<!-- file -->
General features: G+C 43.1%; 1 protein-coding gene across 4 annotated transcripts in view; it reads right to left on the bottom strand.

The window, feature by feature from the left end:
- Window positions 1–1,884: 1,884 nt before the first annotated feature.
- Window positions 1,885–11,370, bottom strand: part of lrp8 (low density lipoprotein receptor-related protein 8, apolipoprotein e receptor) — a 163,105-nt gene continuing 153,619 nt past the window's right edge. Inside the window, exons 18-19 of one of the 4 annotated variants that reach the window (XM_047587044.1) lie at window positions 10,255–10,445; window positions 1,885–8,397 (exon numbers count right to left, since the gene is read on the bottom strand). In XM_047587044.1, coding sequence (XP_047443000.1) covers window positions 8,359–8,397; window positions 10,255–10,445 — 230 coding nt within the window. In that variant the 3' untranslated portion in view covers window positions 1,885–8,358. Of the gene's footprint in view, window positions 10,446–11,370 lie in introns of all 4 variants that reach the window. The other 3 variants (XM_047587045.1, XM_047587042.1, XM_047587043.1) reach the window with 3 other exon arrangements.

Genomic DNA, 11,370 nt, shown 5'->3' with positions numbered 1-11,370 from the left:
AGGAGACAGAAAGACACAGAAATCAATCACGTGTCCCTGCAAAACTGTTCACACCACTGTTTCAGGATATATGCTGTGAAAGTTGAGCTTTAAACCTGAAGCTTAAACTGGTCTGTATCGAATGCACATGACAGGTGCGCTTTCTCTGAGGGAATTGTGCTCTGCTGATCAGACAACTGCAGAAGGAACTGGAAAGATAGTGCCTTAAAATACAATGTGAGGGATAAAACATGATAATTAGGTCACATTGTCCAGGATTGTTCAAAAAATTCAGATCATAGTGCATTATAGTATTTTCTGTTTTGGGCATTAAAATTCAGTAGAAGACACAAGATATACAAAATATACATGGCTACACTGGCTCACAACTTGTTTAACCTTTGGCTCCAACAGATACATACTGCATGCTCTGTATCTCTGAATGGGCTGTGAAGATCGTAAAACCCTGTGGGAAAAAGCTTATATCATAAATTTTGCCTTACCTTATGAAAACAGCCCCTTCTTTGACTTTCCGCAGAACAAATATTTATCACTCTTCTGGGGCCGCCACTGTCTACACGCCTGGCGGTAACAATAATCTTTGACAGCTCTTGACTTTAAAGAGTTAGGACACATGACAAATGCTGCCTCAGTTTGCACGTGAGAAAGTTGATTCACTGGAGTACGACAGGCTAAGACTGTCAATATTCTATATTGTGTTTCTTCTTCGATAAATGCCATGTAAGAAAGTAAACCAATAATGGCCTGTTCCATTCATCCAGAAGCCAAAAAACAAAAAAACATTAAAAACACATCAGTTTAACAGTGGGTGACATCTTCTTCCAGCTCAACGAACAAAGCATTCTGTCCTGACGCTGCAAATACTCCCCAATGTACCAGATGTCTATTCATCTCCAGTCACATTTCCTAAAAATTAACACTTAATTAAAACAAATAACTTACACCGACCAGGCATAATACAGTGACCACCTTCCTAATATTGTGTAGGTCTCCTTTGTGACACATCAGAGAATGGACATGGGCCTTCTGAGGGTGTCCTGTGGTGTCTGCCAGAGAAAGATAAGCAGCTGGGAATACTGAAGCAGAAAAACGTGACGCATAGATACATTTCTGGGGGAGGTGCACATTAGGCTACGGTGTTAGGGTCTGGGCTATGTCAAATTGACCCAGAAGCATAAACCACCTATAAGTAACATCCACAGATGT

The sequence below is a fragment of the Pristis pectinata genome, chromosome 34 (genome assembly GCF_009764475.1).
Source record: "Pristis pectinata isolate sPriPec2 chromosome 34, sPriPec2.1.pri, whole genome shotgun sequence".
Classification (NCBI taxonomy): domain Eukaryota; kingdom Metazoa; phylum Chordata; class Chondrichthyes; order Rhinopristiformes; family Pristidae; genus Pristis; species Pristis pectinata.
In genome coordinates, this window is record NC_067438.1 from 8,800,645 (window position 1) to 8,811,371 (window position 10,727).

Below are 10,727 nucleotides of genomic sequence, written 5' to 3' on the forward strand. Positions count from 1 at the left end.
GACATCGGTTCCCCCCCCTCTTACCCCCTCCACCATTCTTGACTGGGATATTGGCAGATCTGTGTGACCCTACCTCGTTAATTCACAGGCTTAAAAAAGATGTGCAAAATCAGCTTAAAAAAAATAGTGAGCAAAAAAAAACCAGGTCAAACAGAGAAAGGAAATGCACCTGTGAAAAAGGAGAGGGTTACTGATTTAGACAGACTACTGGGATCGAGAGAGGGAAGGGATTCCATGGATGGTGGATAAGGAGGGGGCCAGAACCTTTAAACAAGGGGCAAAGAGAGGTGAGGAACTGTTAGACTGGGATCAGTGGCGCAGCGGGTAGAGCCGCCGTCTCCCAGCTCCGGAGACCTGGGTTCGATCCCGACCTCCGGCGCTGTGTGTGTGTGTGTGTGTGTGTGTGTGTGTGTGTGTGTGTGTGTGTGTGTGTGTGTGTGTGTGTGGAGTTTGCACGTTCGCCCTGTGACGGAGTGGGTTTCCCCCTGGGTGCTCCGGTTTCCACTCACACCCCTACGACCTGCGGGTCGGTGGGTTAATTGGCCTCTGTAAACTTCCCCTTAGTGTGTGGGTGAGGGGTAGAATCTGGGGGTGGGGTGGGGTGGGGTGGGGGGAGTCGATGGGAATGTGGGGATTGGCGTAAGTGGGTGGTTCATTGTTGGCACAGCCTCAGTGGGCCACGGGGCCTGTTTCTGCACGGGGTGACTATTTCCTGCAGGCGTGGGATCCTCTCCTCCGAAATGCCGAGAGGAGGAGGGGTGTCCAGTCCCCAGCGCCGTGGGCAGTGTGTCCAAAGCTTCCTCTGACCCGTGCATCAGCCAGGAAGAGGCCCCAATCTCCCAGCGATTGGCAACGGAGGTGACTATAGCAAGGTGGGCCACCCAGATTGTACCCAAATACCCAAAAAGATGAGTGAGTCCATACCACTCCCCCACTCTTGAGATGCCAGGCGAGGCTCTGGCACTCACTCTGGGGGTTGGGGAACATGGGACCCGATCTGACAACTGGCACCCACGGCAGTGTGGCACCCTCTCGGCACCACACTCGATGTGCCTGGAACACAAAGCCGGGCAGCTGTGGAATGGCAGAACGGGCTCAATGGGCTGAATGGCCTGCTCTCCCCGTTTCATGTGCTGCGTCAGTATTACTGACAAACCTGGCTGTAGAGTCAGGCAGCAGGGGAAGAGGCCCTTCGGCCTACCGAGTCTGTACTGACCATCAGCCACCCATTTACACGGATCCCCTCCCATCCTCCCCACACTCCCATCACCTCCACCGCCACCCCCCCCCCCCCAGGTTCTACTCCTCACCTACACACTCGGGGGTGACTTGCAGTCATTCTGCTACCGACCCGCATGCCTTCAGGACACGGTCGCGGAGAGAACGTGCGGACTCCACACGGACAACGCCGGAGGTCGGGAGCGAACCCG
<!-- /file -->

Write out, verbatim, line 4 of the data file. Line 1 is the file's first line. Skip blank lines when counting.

- Window positions 1,885–11,370, bottom strand: part of lrp8 (low density lipoprotein receptor-related protein 8, apolipoprotein e receptor) — a 163,105-nt gene continuing 153,619 nt past the window's right edge. Inside the window, exons 18-19 of one of the 4 annotated variants that reach the window (XM_047587044.1) lie at window positions 10,255–10,445; window positions 1,885–8,397 (exon numbers count right to left, since the gene is read on the bottom strand). In XM_047587044.1, coding sequence (XP_047443000.1) covers window positions 8,359–8,397; window positions 10,255–10,445 — 230 coding nt within the window. In that variant the 3' untranslated portion in view covers window positions 1,885–8,358. Of the gene's footprint in view, window positions 10,446–11,370 lie in introns of all 4 variants that reach the window. The other 3 variants (XM_047587045.1, XM_047587042.1, XM_047587043.1) reach the window with 3 other exon arrangements.